Clem also volunteered on the organising committee and as a participating musician for the 66th Australian Jazz Convention that was hosted in Bundaberg in 2011.
Clem continues to enjoy performing and entertaining for special occasions and at local aged care facilities.
Citizen of the Year
One of the founders of the Anglican soup kitchen known as Dorcas, Russell has dedicated countless hours to helping the homeless and less fortunate.
The Bundaberg born and bred father and grandfather is well known throughout the region as a former high school teacher at both Isis and Kepnock state schools and as a volunteer at church activities that serve the Bundaberg community.
Through the Dorcas soup kitchen Russell helps to feed those in need and is a strong supporter of fundraisers and appeals for the homeless.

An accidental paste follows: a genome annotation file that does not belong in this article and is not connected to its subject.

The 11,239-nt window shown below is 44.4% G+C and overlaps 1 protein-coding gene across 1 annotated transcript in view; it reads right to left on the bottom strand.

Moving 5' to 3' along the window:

In addition to dedicating more than seven years to the soup kitchen Russell was also involved in last year’s blanket drive with the CrossRoads Biker Church.
He was instrumental in leading the Anglican Church bells project.
When the Bundaberg Christ Church was constructed in 1920, it was planned to hold a peal of six bells. However with the depression and a war interfering with these plans, only one bell was installed in the church tower.
Nearly 80 years on Russell helped import the remaining five bells from Europe. They are called the ‘peace bells’ and are an offering of peace to commemorate the Armistice Centenary.
Russel continues to serve the church and his community, helping those in need.